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World | Diving Maldives:

Maldives overview



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Scuba Diving in the Maldives


Water temperature:

24°C (75°F) in February and July to 27°C (81°F) in April, May and September

Suit:

5mm shortie

Visibility:

15 - 40 metres (50 - 130 feet)

Type of diving:

Reef and drift diving, very few wrecks

Marine life:

Hammerheads, grey reef sharks, white tip reef sharks, eagle rays, manta rays, turtles, frogfish, triggerfish, surgeonfish, jacks, trevallies, snappers, napoleon wrasse, barracudas... the list is almost endless!

When to go:

June to October and December to March

How to get there:

The airport on the Maldives is located on Male, transfers from here are usually by Seaplane

From the UK - Monarch Airlines fly to the Maldives from Gatwick


Local Terms


Falhu:

Lagoon encircled by a reef sometimes with one or more islands inside

Faru:

Large reef partially exposed at low tide

Finolhu:

Island with few or no coconut trees

Fushi:

Big island usually on the outside reefs of the island

Futtaru:

Reef where waves break

Giri:

Small patch of coral a couple of metres below the surface

Haa:

Clearing in lagoon

Kandhu:

Sea inside Atoll

Kandu Olhi:

Channel

Maa Kandu:

Sea outside Atoll

Thila:

Coral reef a few metres below the surface

Vilu:

Deep area inside lagoon


The Maldives are located in the Indian Ocean and stretch 900 kilometres from north to south. They are made up of over 1200 tiny, low-lying coral islands surrounded by white sand in 26 atolls. The islands are some distance from land, which means there is an abundance of marine life. Night dives are a must as the reefs become highly active, with predators on the prowl. The Maldives are particularly renowned for the large pelagics that visit the area, particularly sharks and rays. Reefs form channels and lagoons, but don’t expect many wreck dives as these are minimal and not very spectacular.

The Maldives has a wet season is between May and August, which reduces visibility and may restrict the number of accessible dive sites. The hottest air temperatures are from April to June. December to March has the lowest humidity and the clearest water, so may be a good time of year to visit. However, a plankton bloom in early May causes lower visibility, but attracts whale sharks and manta rays.

Divers generally visit the Maldives for the life they get the opportunity to see as well as for the rapid drifts that dominate the area. The recent coral bleaching caused by the 1996 - 1998 El Nino rise in water temperature has not altered the quality of the diving here. The coral is recovering quickly and the life on the reefs is prolific and more than enough to keep you occupied on a dive. It even appears that the amount of fish life has even increased since the bleaching. Always keep an eye out into the blue, away from the reef into the thermoclines below you - you never know what action you may drift pass! All boat dives are drift dives; shore dives are also possible if you don’t want to do two boat dives a day.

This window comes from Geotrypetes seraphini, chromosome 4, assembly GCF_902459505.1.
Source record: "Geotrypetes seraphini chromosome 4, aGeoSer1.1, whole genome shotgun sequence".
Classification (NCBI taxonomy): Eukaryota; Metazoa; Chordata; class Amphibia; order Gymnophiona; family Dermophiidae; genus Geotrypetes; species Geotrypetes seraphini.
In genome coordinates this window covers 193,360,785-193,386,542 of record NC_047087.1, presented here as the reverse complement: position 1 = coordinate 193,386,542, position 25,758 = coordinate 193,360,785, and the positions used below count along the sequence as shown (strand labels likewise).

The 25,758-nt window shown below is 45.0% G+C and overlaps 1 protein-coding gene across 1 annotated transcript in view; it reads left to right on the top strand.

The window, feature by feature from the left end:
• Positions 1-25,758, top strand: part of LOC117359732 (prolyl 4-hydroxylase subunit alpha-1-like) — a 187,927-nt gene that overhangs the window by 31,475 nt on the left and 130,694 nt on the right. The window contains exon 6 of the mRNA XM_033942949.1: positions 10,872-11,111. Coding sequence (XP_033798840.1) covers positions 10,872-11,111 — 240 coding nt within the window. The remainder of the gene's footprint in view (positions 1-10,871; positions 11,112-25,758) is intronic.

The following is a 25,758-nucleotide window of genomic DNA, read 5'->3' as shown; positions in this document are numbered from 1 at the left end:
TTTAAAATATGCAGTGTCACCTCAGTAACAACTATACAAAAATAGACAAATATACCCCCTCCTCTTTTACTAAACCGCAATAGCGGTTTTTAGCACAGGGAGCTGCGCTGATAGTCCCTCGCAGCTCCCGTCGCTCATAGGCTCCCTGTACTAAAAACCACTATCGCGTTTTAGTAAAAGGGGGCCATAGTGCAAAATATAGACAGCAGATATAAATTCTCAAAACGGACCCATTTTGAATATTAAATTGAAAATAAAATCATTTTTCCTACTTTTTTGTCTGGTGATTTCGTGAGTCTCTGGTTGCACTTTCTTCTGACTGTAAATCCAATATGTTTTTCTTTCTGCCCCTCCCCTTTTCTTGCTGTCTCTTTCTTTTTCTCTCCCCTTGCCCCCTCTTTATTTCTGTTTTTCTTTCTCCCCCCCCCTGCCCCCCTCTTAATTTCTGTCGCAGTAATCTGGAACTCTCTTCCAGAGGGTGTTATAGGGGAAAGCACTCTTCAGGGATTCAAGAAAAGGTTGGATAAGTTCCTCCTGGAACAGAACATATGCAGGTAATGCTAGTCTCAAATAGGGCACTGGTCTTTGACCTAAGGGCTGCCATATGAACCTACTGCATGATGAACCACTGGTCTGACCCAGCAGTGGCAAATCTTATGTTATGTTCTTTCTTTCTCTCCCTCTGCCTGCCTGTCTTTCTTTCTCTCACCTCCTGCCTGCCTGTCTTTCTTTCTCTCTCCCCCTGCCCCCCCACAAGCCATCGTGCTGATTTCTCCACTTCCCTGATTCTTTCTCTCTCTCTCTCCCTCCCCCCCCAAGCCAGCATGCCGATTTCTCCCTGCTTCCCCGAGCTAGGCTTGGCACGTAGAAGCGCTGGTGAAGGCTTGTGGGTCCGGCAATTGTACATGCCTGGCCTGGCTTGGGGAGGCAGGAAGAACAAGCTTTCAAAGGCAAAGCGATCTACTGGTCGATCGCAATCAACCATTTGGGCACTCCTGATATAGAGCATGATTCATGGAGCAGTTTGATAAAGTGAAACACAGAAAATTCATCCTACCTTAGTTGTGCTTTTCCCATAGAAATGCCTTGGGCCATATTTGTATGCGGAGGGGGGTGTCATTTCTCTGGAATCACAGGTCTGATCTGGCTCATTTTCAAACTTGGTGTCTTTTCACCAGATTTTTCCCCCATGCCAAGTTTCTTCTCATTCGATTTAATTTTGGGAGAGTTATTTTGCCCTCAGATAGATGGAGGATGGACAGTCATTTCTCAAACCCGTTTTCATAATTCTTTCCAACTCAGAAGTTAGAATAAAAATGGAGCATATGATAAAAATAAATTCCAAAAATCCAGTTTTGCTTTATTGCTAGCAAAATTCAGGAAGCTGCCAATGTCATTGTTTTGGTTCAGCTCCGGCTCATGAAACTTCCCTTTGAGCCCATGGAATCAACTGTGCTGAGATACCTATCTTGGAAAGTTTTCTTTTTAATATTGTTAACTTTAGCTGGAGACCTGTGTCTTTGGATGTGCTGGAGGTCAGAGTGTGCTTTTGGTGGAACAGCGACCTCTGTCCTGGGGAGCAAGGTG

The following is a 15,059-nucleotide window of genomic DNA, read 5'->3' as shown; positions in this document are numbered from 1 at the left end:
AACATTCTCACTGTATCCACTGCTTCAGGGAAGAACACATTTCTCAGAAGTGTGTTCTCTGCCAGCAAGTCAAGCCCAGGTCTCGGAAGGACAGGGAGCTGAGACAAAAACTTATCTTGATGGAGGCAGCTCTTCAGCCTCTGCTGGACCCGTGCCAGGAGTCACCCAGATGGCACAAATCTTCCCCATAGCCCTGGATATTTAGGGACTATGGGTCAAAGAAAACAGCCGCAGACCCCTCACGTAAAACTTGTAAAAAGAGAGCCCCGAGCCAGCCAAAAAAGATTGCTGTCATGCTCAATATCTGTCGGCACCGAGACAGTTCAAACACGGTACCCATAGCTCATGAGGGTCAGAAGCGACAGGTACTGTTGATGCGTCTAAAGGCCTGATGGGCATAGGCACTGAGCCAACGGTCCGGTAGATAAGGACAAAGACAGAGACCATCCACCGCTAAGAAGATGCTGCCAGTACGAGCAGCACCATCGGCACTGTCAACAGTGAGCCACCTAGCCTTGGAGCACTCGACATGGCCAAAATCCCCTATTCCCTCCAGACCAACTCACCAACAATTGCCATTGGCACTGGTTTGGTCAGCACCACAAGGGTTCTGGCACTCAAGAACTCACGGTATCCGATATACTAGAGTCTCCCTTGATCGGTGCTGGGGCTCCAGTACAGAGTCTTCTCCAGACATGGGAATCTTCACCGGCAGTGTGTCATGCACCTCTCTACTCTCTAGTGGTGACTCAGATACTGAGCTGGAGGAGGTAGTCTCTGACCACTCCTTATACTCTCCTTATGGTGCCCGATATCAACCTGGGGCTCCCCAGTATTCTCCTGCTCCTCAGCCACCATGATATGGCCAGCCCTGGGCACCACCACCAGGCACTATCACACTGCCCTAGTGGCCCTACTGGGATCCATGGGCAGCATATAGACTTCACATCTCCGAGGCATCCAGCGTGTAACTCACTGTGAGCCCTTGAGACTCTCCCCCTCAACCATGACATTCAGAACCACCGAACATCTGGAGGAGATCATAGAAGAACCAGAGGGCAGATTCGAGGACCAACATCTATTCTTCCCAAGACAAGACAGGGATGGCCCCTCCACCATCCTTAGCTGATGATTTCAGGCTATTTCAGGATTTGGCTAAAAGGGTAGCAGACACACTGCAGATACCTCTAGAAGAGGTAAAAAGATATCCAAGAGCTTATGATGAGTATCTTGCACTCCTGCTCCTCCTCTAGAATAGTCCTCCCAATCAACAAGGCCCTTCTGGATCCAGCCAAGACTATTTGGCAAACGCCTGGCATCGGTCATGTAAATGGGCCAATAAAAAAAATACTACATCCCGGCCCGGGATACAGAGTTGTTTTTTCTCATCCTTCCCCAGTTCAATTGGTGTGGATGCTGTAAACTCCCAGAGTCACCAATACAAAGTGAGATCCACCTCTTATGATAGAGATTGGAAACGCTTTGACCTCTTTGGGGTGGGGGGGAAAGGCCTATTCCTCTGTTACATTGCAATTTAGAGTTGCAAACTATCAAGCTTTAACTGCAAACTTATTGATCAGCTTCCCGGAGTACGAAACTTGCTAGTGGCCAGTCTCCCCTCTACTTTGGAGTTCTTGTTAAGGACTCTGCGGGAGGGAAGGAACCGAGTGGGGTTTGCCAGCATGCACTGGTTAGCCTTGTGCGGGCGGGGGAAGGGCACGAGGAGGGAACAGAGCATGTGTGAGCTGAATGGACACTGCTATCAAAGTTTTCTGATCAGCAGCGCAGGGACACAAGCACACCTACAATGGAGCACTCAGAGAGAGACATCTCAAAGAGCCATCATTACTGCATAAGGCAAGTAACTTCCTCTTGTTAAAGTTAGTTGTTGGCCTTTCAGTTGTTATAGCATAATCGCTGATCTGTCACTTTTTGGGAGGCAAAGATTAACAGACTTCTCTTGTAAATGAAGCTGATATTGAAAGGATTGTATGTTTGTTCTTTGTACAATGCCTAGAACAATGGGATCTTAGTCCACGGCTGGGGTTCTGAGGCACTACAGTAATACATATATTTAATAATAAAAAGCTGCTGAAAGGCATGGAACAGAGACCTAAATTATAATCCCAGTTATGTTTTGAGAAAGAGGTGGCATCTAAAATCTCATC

Diving may be in shallow reef gardens filled with fish, or round thilas (submerged reefs) in strong currents. The channels between reefs also make good drift dives. On drifts you will need an SMB and to pay attention to your depth. There are a few wrecks to break up the reef diving, although these are dived more for the fish life found on them rather than for the wrecks themselves. All divers are required to have a computer, these are available to hire from dive Centers. You may also like to take a reef hook for the drifts. There are hyperbaric chambers are located on Bandos (North Male) and Kurumathi (Rasdhoo). There is rarely any nitrox diving available.

If you are going to the Maldives purely to dive, a liveaboard may be the way forward. They give you access to a wider range of sites and get you to best sites early to see maximum amounts fish life. You will be required to have at least twenty logged dives to dive from a liveaboard. They are more expensive than day diving, but don’t forget that prices are all inclusive. Liveaboard itineraries vary dependent on season and weather conditions. If you want to thoroughly explore one area, day diving may be a better option, especially if you want to do other things apart from diving. There is always the possibility of getting the best of both worlds if you have a two-week holiday by spending one week on a liveaboard and one week onshore.

The lifestyle on the islands is quiet, slow-pace and simple, and there is not much to do on the surface other than relax on the beach when you are not diving, except for the possibility of indulging in other water sports such as windsurfing or sailing. Accommodation is generally basic and in the form of bungalows located close to the waters edge. A short swim from the beach will get you onto the fringing reefs. However, there are over one hundred resorts to choose from on the islands so you should be able to tailor your holiday to suit your requirements whether you are after something luxurious or something simpler. Food is to western standards as it is mostly imported. Travel times to the Maldives may make a holiday worth a two-week trip. Getting between the islands is possible either by boat or by seaplane. The best currency to take with you is US dollars.


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